Bid to rework Louisiana property tax break falls short
BATON ROUGE, La. (AP) — The state House on Monday fell three votes short of approving legislation backed by Louisiana's business lobby to lessen local government decision-making authority over a lucrative property tax break for manufacturers.
The House voted 50-44 for the bill, but it required 53 votes to pass.
Republican Rep. Rick Edmonds had proposed to rework the rules for the 80-year-old Industrial Tax Exemption Program, which gives approved manufacturing facilities exemptions from paying local property taxes for up to 10 years.
Democratic Gov. John Bel Edwards has tied the property tax breaks to job creation, reduced the size of the tax exemptions available and given local government a say in whether exemptions are issued. The program decreases revenue that would otherwise flow to school boards, sheriffs' departments and other local government operations.
Edmonds sought to create a three-person local board — including the sheriff, school board president and head of the municipal authority — to review tax break applications, rather than full school boards and city councils. The governor opposed the proposal, which is backed by the Louisiana Association of Business and Industry and the Louisiana Chemical Association.
Edmonds can bring it up again if he thinks he's picked up the three votes he needs. A second proposal to rework the program's rules has stalled in the Senate.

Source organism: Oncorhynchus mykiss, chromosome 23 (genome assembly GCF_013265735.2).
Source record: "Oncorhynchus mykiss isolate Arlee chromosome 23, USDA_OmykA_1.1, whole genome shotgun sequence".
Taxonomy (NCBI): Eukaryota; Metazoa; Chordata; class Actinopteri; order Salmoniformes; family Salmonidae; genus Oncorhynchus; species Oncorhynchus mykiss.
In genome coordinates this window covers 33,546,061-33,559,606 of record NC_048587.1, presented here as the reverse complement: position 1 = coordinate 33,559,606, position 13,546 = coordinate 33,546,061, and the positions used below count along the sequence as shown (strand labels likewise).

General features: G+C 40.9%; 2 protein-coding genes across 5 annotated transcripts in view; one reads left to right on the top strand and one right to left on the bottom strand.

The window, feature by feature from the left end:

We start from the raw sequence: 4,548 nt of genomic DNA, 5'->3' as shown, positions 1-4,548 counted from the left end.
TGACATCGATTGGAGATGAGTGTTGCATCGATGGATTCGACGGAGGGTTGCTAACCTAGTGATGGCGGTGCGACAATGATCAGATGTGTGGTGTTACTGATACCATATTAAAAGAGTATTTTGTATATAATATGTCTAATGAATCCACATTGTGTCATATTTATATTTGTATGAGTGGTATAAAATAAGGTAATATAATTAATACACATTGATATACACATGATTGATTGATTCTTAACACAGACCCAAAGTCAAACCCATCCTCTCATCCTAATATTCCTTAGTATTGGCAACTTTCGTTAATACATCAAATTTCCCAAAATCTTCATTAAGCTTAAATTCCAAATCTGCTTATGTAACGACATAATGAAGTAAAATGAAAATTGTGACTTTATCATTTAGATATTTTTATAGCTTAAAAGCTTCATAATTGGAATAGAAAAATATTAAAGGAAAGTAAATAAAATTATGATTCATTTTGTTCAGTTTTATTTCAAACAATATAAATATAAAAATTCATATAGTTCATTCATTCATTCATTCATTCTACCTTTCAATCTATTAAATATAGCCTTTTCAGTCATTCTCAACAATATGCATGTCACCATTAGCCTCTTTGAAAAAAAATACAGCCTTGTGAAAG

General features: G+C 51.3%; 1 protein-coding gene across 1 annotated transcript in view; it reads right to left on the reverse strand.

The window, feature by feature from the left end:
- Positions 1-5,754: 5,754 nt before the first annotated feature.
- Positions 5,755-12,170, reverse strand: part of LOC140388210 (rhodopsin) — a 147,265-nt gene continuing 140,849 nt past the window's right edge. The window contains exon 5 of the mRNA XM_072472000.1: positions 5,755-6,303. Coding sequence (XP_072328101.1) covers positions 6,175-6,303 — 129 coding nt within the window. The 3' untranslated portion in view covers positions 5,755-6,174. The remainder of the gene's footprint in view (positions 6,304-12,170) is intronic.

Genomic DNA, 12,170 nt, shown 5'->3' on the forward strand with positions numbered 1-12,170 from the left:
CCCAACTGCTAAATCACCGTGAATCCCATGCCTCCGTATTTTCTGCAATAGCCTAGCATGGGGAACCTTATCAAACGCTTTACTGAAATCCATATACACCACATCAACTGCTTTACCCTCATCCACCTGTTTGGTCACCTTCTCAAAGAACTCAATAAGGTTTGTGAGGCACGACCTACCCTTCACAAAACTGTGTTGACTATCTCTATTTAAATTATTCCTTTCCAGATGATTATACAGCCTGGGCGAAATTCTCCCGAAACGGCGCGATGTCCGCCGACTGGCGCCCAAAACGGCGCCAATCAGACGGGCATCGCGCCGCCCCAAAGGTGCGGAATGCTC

Business groups have criticized the local approval process as confusing, complicated and damaging to economic development in a state with an already difficult-to-navigate tax structure.
Edmonds, of Baton Rouge, said the industrial tax break program is the "best tool that we have" to attract industry. He said he's proposing a streamlining effort that maintains local input in the tax breaks. He said the changes enacted by the Edwards administration will cost Louisiana billions in lost industrial projects over the long-term if the regulations aren't simplified.
"Because of this unpredictability, we are seeing businesses that are deciding not to do business in the state of Louisiana," Edmonds said.
Opponents, including the associations representing parish police juries and school boards, say the review boards would not offer enough local input.
Rep. Ted James, a Baton Rouge Democrat, said Louisiana's Industrial Tax Exemption Program has been considered overly generous compared to programs in other states. He said businesses don't want a predictable process, they want predictability that the tax break application will be rubber-stamped.
"Your locals know what's best for your parish," James said. "The program is working."